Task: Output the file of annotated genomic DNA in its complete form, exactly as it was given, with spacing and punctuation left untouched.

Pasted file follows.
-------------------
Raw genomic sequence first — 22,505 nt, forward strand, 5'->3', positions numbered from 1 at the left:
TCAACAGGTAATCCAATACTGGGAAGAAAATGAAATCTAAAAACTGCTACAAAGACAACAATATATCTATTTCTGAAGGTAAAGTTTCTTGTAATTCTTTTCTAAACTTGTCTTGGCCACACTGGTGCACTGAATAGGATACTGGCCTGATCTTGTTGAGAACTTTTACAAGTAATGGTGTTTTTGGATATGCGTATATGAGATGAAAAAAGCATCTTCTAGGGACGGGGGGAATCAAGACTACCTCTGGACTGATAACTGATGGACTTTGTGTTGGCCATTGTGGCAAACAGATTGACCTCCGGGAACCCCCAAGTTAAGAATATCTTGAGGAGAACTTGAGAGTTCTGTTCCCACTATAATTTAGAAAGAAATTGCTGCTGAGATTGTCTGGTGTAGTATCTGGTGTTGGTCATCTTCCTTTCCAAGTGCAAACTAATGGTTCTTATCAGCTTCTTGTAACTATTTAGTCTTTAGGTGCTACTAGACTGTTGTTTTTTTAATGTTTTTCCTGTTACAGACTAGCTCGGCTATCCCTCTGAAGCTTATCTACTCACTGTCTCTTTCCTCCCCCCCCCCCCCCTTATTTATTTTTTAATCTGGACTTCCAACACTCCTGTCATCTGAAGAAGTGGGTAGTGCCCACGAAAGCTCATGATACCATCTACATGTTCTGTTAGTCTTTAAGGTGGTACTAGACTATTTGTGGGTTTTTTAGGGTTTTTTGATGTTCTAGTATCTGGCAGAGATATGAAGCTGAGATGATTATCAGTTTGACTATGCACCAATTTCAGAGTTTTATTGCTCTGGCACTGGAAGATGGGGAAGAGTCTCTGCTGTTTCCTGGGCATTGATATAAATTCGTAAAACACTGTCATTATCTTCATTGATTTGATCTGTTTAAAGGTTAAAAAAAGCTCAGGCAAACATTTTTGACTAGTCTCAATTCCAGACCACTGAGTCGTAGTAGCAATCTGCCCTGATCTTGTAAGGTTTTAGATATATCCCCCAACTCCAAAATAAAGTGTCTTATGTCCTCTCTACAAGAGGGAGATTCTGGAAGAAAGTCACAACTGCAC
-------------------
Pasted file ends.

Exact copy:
Raw genomic sequence first — 22,505 nt, forward strand, 5'->3', positions numbered from 1 at the left:
TCAACAGGTAATCCAATACTGGGAAGAAAATGAAATCTAAAAACTGCTACAAAGACAACAATATATCTATTTCTGAAGGTAAAGTTTCTTGTAATTCTTTTCTAAACTTGTCTTGGCCACACTGGTGCACTGAATAGGATACTGGCCTGATCTTGTTGAGAACTTTTACAAGTAATGGTGTTTTTGGATATGCGTATATGAGATGAAAAAAGCATCTTCTAGGGACGGGGGGAATCAAGACTACCTCTGGACTGATAACTGATGGACTTTGTGTTGGCCATTGTGGCAAACAGATTGACCTCCGGGAACCCCCAAGTTAAGAATATCTTGAGGAGAACTTGAGAGTTCTGTTCCCACTATAATTTAGAAAGAAATTGCTGCTGAGATTGTCTGGTGTAGTATCTGGTGTTGGTCATCTTCCTTTCCAAGTGCAAACTAATGGTTCTTATCAGCTTCTTGTAACTATTTAGTCTTTAGGTGCTACTAGACTGTTGTTTTTTTAATGTTTTTCCTGTTACAGACTAGCTCGGCTATCCCTCTGAAGCTTATCTACTCACTGTCTCTTTCCTCCCCCCCCCCCCCCTTATTTATTTTTTAATCTGGACTTCCAACACTCCTGTCATCTGAAGAAGTGGGTAGTGCCCACGAAAGCTCATGATACCATCTACATGTTCTGTTAGTCTTTAAGGTGGTACTAGACTATTTGTGGGTTTTTTAGGGTTTTTTGATGTTCTAGTATCTGGCAGAGATATGAAGCTGAGATGATTATCAGTTTGACTATGCACCAATTTCAGAGTTTTATTGCTCTGGCACTGGAAGATGGGGAAGAGTCTCTGCTGTTTCCTGGGCATTGATATAAATTCGTAAAACACTGTCATTATCTTCATTGATTTGATCTGTTTAAAGGTTAAAAAAAGCTCAGGCAAACATTTTTGACTAGTCTCAATTCCAGACCACTGAGTCGTAGTAGCAATCTGCCCTGATCTTGTAAGGTTTTAGATATATCCCCCAACTCCAAAATAAAGTGTCTTATGTCCTCTCTACAAGAGGGAGATTCTGGAAGAAAGTCACAACTGCAC